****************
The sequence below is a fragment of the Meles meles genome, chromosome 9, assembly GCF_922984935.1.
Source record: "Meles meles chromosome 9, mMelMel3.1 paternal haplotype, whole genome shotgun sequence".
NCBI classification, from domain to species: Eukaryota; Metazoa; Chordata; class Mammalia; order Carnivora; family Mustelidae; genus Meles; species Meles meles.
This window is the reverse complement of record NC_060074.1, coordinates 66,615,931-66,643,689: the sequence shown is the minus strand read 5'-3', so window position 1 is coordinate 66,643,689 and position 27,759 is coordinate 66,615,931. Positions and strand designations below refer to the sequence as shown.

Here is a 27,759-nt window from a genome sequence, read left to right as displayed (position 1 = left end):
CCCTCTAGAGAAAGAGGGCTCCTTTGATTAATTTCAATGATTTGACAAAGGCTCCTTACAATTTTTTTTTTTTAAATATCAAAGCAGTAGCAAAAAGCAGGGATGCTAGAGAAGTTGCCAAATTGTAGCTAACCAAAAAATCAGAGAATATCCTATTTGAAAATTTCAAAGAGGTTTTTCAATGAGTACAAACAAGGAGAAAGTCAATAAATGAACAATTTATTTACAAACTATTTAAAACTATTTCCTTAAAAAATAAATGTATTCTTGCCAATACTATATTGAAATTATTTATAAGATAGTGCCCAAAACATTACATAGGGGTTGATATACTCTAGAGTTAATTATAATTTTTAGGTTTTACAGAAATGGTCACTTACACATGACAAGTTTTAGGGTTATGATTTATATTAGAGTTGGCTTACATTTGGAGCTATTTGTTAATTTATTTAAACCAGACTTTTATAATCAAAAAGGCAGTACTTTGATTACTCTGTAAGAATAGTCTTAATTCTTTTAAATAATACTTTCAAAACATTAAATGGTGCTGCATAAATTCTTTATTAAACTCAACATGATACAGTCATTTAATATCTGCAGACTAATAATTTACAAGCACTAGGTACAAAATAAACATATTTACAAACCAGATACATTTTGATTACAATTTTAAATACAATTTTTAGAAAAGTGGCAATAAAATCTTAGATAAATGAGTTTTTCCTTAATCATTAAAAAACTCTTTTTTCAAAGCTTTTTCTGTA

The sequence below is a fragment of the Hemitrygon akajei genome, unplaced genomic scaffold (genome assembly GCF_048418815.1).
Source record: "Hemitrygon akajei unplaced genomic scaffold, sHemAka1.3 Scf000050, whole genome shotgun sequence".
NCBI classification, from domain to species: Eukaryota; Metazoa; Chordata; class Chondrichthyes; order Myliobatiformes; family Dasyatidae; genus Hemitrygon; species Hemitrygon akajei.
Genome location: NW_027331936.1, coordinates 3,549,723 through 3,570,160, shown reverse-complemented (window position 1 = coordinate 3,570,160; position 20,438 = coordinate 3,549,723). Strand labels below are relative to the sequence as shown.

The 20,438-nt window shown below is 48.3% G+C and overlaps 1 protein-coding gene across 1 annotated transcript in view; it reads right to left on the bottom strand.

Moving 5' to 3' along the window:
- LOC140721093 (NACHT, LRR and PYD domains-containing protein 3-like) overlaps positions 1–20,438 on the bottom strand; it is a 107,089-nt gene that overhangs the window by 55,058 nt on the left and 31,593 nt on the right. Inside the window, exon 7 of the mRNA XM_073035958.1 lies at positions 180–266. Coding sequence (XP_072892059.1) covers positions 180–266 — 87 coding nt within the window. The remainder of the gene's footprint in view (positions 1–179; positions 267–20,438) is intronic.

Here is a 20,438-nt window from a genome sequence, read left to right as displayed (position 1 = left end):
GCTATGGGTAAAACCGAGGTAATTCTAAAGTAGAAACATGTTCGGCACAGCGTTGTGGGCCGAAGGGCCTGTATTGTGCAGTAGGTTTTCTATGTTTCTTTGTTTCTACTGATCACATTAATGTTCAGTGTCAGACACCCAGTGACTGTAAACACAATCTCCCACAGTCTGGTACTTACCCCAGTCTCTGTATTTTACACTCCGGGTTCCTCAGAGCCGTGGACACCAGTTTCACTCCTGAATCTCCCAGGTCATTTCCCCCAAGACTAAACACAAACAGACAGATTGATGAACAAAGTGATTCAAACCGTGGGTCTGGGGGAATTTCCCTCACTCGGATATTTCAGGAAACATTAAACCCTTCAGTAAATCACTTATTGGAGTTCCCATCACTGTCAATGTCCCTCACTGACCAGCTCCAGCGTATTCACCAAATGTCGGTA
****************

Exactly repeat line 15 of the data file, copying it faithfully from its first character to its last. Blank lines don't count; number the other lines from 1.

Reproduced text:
GCTATGGGTAAAACCGAGGTAATTCTAAAGTAGAAACATGTTCGGCACAGCGTTGTGGGCCGAAGGGCCTGTATTGTGCAGTAGGTTTTCTATGTTTCTTTGTTTCTACTGATCACATTAATGTTCAGTGTCAGACACCCAGTGACTGTAAACACAATCTCCCACAGTCTGGTACTTACCCCAGTCTCTGTATTTTACACTCCGGGTTCCTCAGAGCCGTGGACACCAGTTTCACTCCTGAATCTCCCAGGTCATTTCCCCCAAGACTAAACACAAACAGACAGATTGATGAACAAAGTGATTCAAACCGTGGGTCTGGGGGAATTTCCCTCACTCGGATATTTCAGGAAACATTAAACCCTTCAGTAAATCACTTATTGGAGTTCCCATCACTGTCAATGTCCCTCACTGACCAGCTCCAGCGTATTCACCAAATGTCGGTA